5.10 Deferred Callback Timeouts

There are certain situations - particularly when performing external I/O - that a long running task may fail to complete. When such a situation occurs, the callback or errback methods on the associated deferred event object will never be called and the callback chain would not then be executed.

To provide a clean way of dealing with long running tasks which fail to complete it is possible to make use of deferred event timeouts. These are supported by the setTimeout and cancelTimeout methods on the Deferred interface. An example of setting a deferred callback timeout is shown in Listing 5.16. The full version of this example is included in the deferred examples package as DeferredTimeoutExample.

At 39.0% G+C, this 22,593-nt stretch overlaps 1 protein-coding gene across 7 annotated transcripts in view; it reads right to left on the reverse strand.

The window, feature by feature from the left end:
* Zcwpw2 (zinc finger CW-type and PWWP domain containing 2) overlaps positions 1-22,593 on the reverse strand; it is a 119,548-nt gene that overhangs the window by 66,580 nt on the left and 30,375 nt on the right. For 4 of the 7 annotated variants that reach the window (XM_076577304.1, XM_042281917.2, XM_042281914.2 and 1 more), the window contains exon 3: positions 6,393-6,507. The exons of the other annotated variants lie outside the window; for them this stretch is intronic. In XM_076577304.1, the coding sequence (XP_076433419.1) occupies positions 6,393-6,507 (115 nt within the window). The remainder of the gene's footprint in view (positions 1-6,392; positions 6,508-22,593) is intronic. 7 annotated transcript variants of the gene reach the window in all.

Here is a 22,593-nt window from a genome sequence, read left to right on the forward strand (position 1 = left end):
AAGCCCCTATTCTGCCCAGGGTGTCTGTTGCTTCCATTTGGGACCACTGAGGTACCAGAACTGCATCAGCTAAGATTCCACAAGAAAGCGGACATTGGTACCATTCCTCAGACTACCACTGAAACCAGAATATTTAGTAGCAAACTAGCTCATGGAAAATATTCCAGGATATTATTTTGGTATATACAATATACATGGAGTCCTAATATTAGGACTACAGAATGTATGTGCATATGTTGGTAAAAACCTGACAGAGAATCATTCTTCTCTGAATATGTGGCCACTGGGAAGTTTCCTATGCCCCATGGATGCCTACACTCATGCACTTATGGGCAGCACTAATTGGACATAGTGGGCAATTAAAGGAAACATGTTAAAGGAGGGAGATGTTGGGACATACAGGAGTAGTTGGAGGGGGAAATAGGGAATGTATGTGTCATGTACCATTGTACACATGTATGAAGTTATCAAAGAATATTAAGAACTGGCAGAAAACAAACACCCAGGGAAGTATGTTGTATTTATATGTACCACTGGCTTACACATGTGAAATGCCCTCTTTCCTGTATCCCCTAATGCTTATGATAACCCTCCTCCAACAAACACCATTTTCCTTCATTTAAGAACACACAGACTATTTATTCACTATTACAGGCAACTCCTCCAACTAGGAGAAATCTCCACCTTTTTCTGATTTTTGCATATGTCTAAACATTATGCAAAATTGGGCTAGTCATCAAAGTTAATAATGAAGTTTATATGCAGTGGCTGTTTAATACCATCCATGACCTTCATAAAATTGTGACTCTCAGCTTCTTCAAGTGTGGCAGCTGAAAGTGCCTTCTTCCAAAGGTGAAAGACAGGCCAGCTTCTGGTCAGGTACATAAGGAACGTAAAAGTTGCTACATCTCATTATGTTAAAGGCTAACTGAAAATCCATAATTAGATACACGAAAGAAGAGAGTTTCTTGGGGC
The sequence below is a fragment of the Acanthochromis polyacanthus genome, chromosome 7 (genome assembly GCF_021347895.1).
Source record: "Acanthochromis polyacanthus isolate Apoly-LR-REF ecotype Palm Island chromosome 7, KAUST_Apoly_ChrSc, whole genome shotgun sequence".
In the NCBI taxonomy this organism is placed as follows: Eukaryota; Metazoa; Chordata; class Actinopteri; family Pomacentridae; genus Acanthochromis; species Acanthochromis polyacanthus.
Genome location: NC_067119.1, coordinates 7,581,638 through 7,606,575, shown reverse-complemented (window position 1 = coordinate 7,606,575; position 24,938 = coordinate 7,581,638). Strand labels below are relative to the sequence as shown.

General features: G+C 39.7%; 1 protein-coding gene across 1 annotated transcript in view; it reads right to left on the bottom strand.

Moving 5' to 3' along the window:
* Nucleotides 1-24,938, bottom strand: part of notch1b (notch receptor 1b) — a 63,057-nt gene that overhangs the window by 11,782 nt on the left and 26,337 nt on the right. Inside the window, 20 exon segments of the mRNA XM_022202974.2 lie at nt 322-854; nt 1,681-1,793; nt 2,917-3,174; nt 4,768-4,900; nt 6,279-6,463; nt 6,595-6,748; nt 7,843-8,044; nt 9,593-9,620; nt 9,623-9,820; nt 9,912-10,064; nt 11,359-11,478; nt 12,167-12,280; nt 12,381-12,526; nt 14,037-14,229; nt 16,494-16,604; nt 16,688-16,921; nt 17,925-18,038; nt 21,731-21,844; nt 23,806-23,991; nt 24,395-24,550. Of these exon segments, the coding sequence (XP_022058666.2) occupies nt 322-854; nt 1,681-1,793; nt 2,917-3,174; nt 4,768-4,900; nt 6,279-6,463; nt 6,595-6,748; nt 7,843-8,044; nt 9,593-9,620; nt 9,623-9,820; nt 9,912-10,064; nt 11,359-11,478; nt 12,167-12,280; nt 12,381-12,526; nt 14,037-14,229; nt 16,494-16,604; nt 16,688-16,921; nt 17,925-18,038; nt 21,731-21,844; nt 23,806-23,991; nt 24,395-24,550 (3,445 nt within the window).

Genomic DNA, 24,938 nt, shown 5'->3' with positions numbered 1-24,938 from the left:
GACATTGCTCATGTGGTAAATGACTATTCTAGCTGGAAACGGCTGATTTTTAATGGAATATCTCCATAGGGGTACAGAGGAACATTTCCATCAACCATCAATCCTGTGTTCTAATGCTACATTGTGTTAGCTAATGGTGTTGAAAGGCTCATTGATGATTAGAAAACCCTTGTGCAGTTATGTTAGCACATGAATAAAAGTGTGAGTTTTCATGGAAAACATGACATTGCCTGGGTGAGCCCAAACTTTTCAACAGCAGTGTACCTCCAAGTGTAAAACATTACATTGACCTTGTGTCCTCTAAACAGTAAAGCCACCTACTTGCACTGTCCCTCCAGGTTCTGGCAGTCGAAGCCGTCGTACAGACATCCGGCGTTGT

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\end{small}\caption{Setting a Deferred Callback Timeout}

In the event that the timeout expired before a call to the callback or errback method is made, an exception of type DeferredTimedOutException will be passed back via the onErrback method of the first deferrable callback handler in the chain. The callback handlers may then process the timeout condition as if it were a conventional error condition. A subtle consequence of triggering a timeout condition in this manner is that a subsequent call to the callback or errback methods will be silently discarded, since the callbacks have already been triggered.

An alternative mechanism for setting timeouts on threadable tasks is described in Section 6.6. In addition to the behaviour described here, the alternative method will also automatically cancel the underlying thread execution.